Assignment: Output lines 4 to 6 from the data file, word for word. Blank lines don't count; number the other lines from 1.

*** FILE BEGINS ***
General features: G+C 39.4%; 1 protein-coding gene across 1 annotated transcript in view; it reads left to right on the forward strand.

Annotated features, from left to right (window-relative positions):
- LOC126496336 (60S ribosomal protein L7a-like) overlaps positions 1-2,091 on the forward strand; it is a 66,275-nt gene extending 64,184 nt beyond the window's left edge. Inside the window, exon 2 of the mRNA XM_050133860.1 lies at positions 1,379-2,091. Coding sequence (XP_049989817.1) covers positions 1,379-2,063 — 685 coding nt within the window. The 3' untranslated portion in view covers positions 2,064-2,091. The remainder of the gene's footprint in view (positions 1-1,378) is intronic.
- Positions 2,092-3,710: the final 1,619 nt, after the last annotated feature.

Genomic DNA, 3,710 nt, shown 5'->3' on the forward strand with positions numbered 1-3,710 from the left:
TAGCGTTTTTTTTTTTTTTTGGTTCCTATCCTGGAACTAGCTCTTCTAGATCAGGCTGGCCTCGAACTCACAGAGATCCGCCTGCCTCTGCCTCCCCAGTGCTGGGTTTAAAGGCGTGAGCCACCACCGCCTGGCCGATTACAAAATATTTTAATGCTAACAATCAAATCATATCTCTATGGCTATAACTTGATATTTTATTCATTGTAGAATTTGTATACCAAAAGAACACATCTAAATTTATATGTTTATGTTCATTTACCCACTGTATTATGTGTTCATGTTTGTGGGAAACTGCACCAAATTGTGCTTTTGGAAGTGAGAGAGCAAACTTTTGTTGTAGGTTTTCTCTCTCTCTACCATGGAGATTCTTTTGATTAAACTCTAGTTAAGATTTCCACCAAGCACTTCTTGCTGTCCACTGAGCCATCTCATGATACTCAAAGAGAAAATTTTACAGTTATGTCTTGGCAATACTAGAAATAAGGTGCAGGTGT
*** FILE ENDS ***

- Positions 2,092-3,710: the final 1,619 nt, after the last annotated feature.

Genomic DNA, 3,710 nt, shown 5'->3' on the forward strand with positions numbered 1-3,710 from the left:
TAGCGTTTTTTTTTTTTTTTGGTTCCTATCCTGGAACTAGCTCTTCTAGATCAGGCTGGCCTCGAACTCACAGAGATCCGCCTGCCTCTGCCTCCCCAGTGCTGGGTTTAAAGGCGTGAGCCACCACCGCCTGGCCGATTACAAAATATTTTAATGCTAACAATCAAATCATATCTCTATGGCTATAACTTGATATTTTATTCATTGTAGAATTTGTATACCAAAAGAACACATCTAAATTTATATGTTTATGTTCATTTACCCACTGTATTATGTGTTCATGTTTGTGGGAAACTGCACCAAATTGTGCTTTTGGAAGTGAGAGAGCAAACTTTTGTTGTAGGTTTTCTCTCTCTCTACCATGGAGATTCTTTTGATTAAACTCTAGTTAAGATTTCCACCAAGCACTTCTTGCTGTCCACTGAGCCATCTCATGATACTCAAAGAGAAAATTTTACAGTTATGTCTTGGCAATACTAGAAATAAGGTGCAGGTGT